- Extensive learning library — Coinbase has been teaching everyone from end-users to Fortune 500 executives about crypto since 2012, and you can read their best 101 materials for free at Coinbase Learn.
- High and confusing fees — For a platform dedicated to simplicity and transparency, Coinbase’s fees are both too high and too confounding. Even if their bottom line fees don’t change, the system needs to be much less opaque.
- Limited analytics — Coinbase’s analytics are getting much better, with live updates, trading activity, and price correlations listed, but other platforms go deeper.
- Limited customer support — In a somewhat silly farce, Coinbase claims you can contact them “in several ways” then lists email support tickets as the only option.
Coinbase vs. the competition
How does Coinbase stack up against its closest competitors?
Coinbase eToro BlockFi
Cryptos available for trade 140+ 27 13
Fees Up to $3.99 flat fee plus ~0.50% spread fee per trade 0.75% - 4.50% spread fee per trade No transaction fees
Special features Earn free crypto for learning, Coinbase Learn Automatically copy trades by seasoned investors using CopyTrader™ Earn up to 3.5% back in bitcoin on every purchase with the BlockFi Rewards Visa® Signature Credit Card
If you log into eToro from the U.S., you’ll only be getting a watered-down, regulatory-compliant version of eToro global. But despite its “lite” status, it’s absolutely worth checking out.
As an exchange, eToro shares more DNA with Instagram than with Robinhood. You can “follow” other traders, post on their walls, and even monitor their trading activity. Best of all, you can set your portfolio to automatically copy their trades using the neat CopyTrader™ feature.
Remember when we talked about the emergence of interest-bearing crypto investments? Well, BlockFi’s pièce de résistance is the BlockFi Interest Account (BIA).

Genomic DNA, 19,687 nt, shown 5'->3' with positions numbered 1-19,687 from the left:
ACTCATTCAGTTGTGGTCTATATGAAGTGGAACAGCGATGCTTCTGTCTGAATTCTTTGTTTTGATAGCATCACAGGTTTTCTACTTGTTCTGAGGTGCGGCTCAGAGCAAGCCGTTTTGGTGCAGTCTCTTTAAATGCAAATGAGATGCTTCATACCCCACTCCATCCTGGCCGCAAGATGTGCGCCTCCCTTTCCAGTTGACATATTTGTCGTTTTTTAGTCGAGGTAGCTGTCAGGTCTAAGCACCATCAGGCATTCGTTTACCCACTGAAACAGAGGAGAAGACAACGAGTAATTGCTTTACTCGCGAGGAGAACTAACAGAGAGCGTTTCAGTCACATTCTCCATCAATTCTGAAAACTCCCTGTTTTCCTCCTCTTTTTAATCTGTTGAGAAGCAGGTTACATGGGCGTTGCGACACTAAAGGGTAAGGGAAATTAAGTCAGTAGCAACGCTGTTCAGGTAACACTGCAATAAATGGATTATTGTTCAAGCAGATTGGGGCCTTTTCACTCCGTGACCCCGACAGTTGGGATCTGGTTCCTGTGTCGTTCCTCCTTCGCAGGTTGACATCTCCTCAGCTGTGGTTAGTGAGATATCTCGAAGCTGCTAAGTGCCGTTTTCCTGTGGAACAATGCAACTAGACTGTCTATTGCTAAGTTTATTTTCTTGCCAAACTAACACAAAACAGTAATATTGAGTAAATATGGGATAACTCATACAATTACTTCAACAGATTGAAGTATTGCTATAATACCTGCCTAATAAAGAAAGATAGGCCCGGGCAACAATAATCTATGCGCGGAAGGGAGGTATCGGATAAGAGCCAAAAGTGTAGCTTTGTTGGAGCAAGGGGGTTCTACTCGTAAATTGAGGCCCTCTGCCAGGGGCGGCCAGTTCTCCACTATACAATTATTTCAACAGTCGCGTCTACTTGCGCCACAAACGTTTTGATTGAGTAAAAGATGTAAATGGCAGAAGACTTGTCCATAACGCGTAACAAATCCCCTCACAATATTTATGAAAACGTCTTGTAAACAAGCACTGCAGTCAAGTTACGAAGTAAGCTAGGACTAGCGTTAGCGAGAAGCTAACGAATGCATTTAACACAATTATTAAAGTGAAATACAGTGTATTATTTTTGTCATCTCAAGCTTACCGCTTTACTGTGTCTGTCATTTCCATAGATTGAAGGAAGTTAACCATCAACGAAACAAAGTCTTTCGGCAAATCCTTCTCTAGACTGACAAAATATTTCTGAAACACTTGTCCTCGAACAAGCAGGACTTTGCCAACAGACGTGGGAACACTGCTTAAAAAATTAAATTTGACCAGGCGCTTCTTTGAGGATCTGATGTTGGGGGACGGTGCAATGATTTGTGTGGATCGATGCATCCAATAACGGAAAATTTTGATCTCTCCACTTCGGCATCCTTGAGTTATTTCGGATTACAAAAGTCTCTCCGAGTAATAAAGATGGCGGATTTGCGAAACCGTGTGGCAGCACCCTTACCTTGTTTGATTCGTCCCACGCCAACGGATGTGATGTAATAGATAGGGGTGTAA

Far surpassing the pithy 0.50% interest rates of a traditional savings account, a BIA can reach up to 9.5% APY. Rates accrue daily, pay monthly, and aren’t subject to many of the traditional “gotcha” fees of interest-bearing accounts.BlockFi Interest Account (BIA) Disclosure - BlockFI Interest Account (BIA) are no longer offered to new clients who are U.S. Persons or persons located in the United States. Existing clients that are U.S. persons or located in the United States will be unable to transfer new assets to their BIAs. “ The BIAs have not been registered under the Securities Act of 1933 and may not be offered or sold in the United States, to U.S. persons, for the account or benefit of a U.S. person or in any jurisdiction in which such offer would be prohibited.
Coinbase is the Steven Spielberg of crypto exchanges. Through passion, experience, and consistent dedication to its craft, Coinbase has earned both its IPO and ongoing popularity.
Are there areas for improvement? Sure. The platform’s confounding fee structure and lack of live support could be addressed. But even without them, it’s a rock-solid exchange where all but the most seasoned, demanding traders can flourish.
Featured image: Nadezda Murmakova/Shutterstock.com